• Project 1 due.
  • Read “Good Work, Well Done:  A Psychological Study” (256+) Summary of essay (1 paragraph).
  • Read “Serving in Florida” (264+) Summary of essay (1 paragraph) due at beginning of class.

  • Review Handbook Chapter 18.  Review this chapter well enough that you can successfully use it as the source of how to create your bibliographic entries.

 

 

 

 

books2.jpg

May 28

 

 

(No class meeting)

  • Read “Civil Disobedience” (370+) Summary of essay (1 paragraph) due Monday.

 

June 1

M

  • Essays discussions:  Ethics
  • 2nd day of research project -- find a PAPER journal article on the subject of ethics available in the Saint Martin’s Univ. Collection.  Take step-by-step notes on finding this source.  Xerox a copy and create an annotated bibliographic entry.    
  • Conferences 

 

  • Read “When Doctors Make Mistakes” (273+) Summary of essay (1 paragraph).

 

 

  • Read Handbook, Chapter 15 (no summary required).  You should leave this chapter with an understanding of how to integrate sources into an argumentative paper

June 2

 

·         Essay discussions:  Ethics

  • MLA style for bibliography.
  • 3rd day of research project -- find a chapter from a book and a reference with statistical information, both dealing with the subject of ethics.  Take step-by-step notes on finding this source.  Print a copy of the section of the book you are evaluating and copy the pages(s) of statistical information.  Create an annotated bibliographic entry for these last two sources.   
  • Conferences

 

 

  • Read “The Golden Rule” (234+) Summary of essay (1 paragraph).

and

  • Review “Genetics and Human Malleability: (688+).  (previously read).

 

DATE

FOCUS

ASSIGNMENTS DUE TODAY

June 3

 

Essay discussion:  Teaching History

Writing argument

Conferences

 

 

  • Read “America Revisited” (587+). Summary of essay (1 paragraph) due at the beginning of class.
  • Read “The Naked Source” (596+). Summary of essay (1 paragraph) due at the beginning of class.

 (Annotated bibliography and research notes due tomorrow.)

June 4

Good writing exercise

Peer writing group workshop.

Complete draft of Annotated bibliography due (including notes detailing research).   Have with you 5 copies.  The draft you give me at the end of the workshop must be in a folder with copies of all sources, research notes, and all reader response forms that were completed by your peers in today’s workshop.

June 8

M

Project 3 assigned

Essay discussion:  War

Paraphrase workshop

Conferences

 

 

  • Read “Warfare Is Only an Invention—Not a Biological Necessity” (654+) Summary of essay (1 paragraph) due at the beginning of class.
  • Review Handbook, Chapter 15.  You have already read this once, but you will want to review what paraphrase is and how to paraphrase before this workshop. 

 

Weeks 4 and 5 Finding Sources;  Developing an Argument

June 9

 

 

Direct quotes workshop

Essay discussion: War

Conferences

 

 

  • Read “American Ignorance of War” (661+) Summary of essay (1 paragraph) due at the beginning of class.
  • Review Handbook, Chapter 15.  You have already read this once, but you will want to review how and when to use direct quotes before this workshop

June 10

Block quotes workshop

Essay discussion:  War & Peace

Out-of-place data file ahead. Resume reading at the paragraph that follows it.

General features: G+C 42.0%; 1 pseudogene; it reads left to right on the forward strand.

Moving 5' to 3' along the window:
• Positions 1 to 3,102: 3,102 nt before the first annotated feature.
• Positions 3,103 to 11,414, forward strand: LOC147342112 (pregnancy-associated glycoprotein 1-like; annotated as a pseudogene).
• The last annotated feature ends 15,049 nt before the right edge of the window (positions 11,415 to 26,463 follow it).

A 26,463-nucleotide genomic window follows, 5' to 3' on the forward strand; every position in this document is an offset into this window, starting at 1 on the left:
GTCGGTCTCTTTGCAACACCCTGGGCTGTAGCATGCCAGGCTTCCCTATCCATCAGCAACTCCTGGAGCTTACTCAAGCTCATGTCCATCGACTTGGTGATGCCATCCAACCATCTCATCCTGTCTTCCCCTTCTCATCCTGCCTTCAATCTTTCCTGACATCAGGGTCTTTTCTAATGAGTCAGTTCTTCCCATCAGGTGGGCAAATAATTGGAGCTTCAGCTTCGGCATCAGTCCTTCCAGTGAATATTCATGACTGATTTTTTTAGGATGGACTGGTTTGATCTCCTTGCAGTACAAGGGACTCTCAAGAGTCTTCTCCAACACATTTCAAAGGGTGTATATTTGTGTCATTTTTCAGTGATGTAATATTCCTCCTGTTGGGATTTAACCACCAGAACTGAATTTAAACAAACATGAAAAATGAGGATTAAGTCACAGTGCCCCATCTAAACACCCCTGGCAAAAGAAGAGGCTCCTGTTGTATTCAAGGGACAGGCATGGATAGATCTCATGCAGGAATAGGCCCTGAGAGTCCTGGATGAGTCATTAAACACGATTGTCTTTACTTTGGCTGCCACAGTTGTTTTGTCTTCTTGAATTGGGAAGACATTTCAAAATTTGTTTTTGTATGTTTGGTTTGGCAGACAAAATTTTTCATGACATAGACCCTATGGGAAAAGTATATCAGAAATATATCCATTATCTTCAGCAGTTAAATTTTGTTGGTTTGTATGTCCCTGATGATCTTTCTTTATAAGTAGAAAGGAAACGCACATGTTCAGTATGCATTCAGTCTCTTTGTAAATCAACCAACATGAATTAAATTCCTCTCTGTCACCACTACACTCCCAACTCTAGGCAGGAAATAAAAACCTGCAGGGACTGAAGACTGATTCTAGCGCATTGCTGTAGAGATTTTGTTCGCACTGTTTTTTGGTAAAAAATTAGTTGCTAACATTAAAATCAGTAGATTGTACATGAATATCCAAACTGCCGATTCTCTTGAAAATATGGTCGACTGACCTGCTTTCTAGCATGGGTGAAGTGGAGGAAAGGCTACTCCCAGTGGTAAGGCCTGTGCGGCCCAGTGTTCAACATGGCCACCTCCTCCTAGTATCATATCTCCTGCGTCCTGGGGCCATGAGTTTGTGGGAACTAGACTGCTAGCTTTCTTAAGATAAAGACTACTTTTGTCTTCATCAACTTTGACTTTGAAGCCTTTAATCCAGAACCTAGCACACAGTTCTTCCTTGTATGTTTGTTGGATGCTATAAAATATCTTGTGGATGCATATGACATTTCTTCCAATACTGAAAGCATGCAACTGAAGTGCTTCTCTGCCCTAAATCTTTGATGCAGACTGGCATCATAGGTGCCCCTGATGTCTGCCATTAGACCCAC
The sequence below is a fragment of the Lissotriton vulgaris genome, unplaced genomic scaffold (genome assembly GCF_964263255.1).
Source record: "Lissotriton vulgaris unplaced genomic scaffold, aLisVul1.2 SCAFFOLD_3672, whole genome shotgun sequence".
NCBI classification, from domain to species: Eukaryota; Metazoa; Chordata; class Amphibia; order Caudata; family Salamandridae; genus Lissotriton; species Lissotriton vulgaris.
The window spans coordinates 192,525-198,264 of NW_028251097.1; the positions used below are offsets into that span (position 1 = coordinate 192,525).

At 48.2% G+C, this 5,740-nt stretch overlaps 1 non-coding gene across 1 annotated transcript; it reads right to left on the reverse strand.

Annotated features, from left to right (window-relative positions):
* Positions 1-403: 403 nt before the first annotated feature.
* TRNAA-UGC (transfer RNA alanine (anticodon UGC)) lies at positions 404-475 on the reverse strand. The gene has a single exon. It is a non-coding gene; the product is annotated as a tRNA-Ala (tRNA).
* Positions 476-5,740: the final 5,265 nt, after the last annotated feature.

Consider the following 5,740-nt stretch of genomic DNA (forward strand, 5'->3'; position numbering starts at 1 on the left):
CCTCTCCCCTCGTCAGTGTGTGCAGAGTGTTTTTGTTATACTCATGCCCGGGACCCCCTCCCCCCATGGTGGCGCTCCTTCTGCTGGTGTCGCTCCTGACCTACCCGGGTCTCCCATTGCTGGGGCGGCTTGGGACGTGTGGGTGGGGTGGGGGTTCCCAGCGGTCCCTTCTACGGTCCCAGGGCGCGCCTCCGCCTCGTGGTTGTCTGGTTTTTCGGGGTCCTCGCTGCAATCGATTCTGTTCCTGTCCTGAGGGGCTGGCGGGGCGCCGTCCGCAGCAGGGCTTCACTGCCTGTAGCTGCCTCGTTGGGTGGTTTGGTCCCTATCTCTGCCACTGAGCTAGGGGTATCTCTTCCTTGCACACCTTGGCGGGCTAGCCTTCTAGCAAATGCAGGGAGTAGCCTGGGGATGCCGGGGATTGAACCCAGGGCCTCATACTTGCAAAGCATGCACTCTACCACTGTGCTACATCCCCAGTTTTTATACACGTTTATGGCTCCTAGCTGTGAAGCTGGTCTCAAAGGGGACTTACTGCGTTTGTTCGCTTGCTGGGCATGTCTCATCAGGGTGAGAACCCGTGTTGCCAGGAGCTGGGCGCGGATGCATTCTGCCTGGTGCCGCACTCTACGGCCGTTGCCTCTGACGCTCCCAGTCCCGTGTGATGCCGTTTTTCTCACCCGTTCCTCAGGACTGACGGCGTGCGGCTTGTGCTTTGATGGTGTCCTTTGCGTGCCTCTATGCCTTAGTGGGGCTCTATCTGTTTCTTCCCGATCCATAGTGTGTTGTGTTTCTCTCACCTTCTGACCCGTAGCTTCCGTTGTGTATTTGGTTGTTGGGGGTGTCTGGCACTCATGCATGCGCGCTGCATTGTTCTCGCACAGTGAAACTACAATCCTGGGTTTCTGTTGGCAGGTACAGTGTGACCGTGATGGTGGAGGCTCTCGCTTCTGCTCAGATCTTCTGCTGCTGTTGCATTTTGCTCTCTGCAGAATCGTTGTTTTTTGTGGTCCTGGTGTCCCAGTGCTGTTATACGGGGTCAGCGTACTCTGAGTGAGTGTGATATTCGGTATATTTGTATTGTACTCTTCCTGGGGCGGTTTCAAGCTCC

Good writing exercise

Conferences

 

  • Read “Disarmament” (683+). Summary of essay (1 paragraph) due at the beginning of class.
  • Review Handbook, Chapter 15.  Focus on block quotes.

June 11

 

Essay discussion:  Computer literacy

Sharing first page

Conferences

 

·       First page of Project 3 due.

  • Read “Http.//www.when is enough enough?” (623).  Summary of essay (1 paragraph) due at the beginning of class. 

·         Read Handbook Chapter 7 (no summary required.)  As you read this chapter, ask yourself, “How well have I followed the suggestions in this chapter as I wrote my first projects?  What do I need to remember as I revise my papers and as I begin future research projects?” 

 June 15

M

 

Essay discussion:  Cloning

Sharing first two-three pages.

  • First 2-3 pages of Project 3 due.
  • Read “The Media and the Ethics of Cloning” (693+).  Summary of essay (1 paragraph) due at the beginning of class.

 

 

Weeks 5 and 6      Processes and Final Products

 

DATE

FOCUS

ASSIGNMENTS DUE

June 16

 

Good writing exercise

Writing Group Workshop

 

 

4th project assigned

Complete draft of Project 3 due.  Have with you 5 copies of your essay.  The draft you give me at the end of the workshop must be in a folder with copies of all sources and all reader response forms that were completed by your peers in today’s workshop.

 

June 17

 

Project 4 lab.

Good writing exercise

Conferences

 

Research and Writing Project 4

 

graph

 

June 18

Project 4 lab.

Good writing exercise

Conferences

 

 

 

·         Research and Writing Project 4
  • Read Handbook Chapter 6 (no summary required.)  My goal here is that you will leave this chapter with a good understanding of how to paragraph.

June 22

M

 

Writing group workshop

Complete draft of Project 4 due (including notes detailing research).   Have with you 5 copies of your essay. 

 

June 23

 

Project 4 lab.

Good writing exercise

Conferences

 

  • Class Materials Folder due
  • Read Handbook Chapters 28 and 28 (no summary required).  My goal here is that you will leave these chapters with a deep understanding of the importance of word choice in your writings.

 

June 24

Preparations for final

 

 

 

 

June 25

Complete portfolio due and final

 

 

 

book6.jpg

 

 

Last Updated 07/28/2010